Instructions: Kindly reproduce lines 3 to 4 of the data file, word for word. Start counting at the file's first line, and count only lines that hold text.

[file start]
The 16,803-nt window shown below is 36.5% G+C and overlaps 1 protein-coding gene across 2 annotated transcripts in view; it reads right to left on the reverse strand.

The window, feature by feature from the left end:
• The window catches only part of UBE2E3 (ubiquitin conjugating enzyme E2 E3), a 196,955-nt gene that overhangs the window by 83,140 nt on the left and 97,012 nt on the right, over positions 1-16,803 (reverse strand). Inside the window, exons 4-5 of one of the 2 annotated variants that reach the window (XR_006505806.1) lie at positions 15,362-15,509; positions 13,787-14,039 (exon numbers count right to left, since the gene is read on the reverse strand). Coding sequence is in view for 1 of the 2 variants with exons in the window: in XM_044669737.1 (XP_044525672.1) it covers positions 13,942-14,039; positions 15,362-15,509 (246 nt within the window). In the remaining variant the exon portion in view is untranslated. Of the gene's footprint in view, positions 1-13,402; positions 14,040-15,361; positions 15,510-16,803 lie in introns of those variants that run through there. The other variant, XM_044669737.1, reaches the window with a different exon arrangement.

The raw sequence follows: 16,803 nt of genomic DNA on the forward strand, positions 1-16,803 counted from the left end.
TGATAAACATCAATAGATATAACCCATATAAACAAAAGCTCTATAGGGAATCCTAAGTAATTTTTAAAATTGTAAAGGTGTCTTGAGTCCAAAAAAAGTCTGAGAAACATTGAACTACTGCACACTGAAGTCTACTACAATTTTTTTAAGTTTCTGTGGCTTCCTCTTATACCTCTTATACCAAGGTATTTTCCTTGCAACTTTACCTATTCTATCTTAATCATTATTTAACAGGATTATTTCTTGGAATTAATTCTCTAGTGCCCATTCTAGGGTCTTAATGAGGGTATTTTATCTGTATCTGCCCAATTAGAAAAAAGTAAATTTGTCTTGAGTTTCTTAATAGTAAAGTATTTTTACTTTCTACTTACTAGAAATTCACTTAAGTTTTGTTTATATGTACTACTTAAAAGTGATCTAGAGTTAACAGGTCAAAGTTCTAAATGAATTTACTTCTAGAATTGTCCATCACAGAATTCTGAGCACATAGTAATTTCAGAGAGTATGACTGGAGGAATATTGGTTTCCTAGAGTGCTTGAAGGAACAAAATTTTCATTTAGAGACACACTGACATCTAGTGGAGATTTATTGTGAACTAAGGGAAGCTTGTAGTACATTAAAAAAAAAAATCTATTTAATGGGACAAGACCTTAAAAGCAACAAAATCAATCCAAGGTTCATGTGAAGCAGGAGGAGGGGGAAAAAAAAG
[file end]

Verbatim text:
• The window catches only part of UBE2E3 (ubiquitin conjugating enzyme E2 E3), a 196,955-nt gene that overhangs the window by 83,140 nt on the left and 97,012 nt on the right, over positions 1-16,803 (reverse strand). Inside the window, exons 4-5 of one of the 2 annotated variants that reach the window (XR_006505806.1) lie at positions 15,362-15,509; positions 13,787-14,039 (exon numbers count right to left, since the gene is read on the reverse strand). Coding sequence is in view for 1 of the 2 variants with exons in the window: in XM_044669737.1 (XP_044525672.1) it covers positions 13,942-14,039; positions 15,362-15,509 (246 nt within the window). In the remaining variant the exon portion in view is untranslated. Of the gene's footprint in view, positions 1-13,402; positions 14,040-15,361; positions 15,510-16,803 lie in introns of those variants that run through there. The other variant, XM_044669737.1, reaches the window with a different exon arrangement.

The raw sequence follows: 16,803 nt of genomic DNA on the forward strand, positions 1-16,803 counted from the left end.